ST. PETERSBURG: SYMPATHY FOR THE DEVIL
That song from the Rolling Stones plays in our heads. A stranger on the streets of St. Petersburg helps us locate the MIR Hostel. (We know 5 words in Russian) Our first order of business will be the ominous task of copping train tickets from the notoriously impatient, cold-hearted women behind the counters in the crowded train station. The receptionist at MIR writes our ticket requests in Russian for us.
Exhausted from no sleep last night, we hit the streets to find an ATM in order to get roubles. The first thing I notice…most women in St. Petersburg are gorgeous…with long legs, high cheekbones, and provocative style. Mare agrees.
After numerous attempts, our ATM card will not work. We must break in to our emergency cash fund, and find a money exchange in order to purchase train tickets. Our panic subsides once we have cash in hand. We walk the streets and stroll past the “Church of the Saviour on Spilled Blood,” which dwarfs our senses and relieves our exhaustion.
A 2-hour walk leads us to Moskovsky vokzal train station. Our hearts pound fast, while waiting in one of the many long lines that lead to the grouchy women, who reject some potential purchasers. What will we do if we cannot purchase tickets for our Trans-Siberian Railway trip? The ticket ladies walk away from their station at random, for a necessary break, leaving lines standing. What else can they do?
Finally, we reach the window, and hand the written Russian language ticket requests to the “Soup Nazi.” We neither move nor smile. She looks at the request and then glares at us. “Passport.” We hand them under the window. She fumbles papers, and taps on a keyboard. I take out my wallet. She somehow notices and shouts, “No Visa!” Okay, 24,000 roubles later we have train tickets to Moscow, and then on to Novosibirisk!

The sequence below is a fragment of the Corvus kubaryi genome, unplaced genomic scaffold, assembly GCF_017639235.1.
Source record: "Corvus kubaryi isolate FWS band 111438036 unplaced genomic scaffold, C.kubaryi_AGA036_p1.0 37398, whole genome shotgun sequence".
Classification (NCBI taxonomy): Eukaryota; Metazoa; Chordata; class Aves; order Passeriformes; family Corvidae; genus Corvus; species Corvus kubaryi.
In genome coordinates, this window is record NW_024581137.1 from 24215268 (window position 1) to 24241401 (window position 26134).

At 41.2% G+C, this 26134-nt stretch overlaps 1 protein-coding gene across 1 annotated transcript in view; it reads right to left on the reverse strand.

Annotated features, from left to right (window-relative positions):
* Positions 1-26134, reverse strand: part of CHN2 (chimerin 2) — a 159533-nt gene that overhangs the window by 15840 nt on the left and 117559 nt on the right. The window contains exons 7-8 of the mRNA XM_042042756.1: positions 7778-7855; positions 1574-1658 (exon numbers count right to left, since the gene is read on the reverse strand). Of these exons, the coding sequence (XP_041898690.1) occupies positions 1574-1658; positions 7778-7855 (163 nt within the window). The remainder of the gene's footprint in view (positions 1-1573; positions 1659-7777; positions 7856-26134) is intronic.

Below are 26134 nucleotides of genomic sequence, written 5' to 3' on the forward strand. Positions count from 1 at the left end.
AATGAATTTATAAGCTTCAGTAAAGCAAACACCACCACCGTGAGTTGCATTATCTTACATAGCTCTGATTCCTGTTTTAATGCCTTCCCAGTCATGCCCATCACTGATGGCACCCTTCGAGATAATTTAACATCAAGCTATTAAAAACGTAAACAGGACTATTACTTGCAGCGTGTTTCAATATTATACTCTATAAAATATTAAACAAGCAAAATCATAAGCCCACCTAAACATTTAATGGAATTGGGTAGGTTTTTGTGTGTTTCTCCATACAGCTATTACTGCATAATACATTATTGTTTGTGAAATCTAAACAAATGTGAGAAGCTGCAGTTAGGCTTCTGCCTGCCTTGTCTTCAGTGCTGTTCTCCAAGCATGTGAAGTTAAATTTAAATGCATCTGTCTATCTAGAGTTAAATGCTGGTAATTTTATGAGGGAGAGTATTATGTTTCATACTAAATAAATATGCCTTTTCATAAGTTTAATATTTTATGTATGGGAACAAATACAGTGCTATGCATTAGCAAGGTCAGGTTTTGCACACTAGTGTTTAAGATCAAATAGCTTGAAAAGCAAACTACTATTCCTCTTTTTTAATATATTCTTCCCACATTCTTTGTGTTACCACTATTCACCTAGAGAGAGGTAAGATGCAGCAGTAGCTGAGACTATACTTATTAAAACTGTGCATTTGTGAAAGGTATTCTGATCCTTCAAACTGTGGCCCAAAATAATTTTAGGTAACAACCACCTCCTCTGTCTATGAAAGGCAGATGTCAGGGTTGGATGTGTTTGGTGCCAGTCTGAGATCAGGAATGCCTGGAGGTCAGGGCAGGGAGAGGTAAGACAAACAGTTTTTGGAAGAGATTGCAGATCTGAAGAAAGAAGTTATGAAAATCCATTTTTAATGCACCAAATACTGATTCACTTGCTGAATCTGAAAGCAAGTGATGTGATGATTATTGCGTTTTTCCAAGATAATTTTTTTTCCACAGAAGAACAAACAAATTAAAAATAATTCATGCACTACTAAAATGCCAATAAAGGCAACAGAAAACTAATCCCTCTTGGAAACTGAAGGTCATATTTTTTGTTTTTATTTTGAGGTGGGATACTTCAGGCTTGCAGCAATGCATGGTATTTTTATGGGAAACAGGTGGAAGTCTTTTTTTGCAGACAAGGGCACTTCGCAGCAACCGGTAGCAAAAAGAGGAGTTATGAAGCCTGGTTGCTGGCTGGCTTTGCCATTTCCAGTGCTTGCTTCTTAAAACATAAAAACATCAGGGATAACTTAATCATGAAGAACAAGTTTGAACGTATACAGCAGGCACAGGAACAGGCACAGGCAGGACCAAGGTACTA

We celebrate at a street side café with drinks and Country Borshch soup.
I feel like grandpa, dodging the kids in the hostel kitchen in the morning. A gal on the couch, who speaks some English, notices me. She calls me over. “Russians not rude, culture not shake hands or look at you. If you smile at people, they will think something is wrong with their face.” Well, that is good to know.
Back on the streets we pass the Hermitage, which holds unimaginable works of art.
Roam through Peter and Paul Fortress and view the many cathedrals and domes in the city from a river beach, while artists sketch the scene.
Climb the stairs of St. Isaac’s spire for panoramic views of St. Pete.
Eat sushi in a café at midnight, which looks like noon on the city streets.
The Kazan Cathedral is the only one that is not a museum. I light 3 candles, hoping for health and happiness for those I love.
At the train station, Mare receives an e-mail from Joel, our credit union contact. Joel has fixed our bank card! I withdraw roubles from the ATM with glee. Thank you for saving us, Joel, our hero!
While Mare is out in the station, trying to decipher Russian language procedure signs, a young woman from Moscow sits next to me. She wants to show me around Moscow, and practice her English. Mare comes back, and suddenly, the woman cannot speak English. Oh well, time to catch a train… spaSIba, Abundant Universe! Ron Mitchell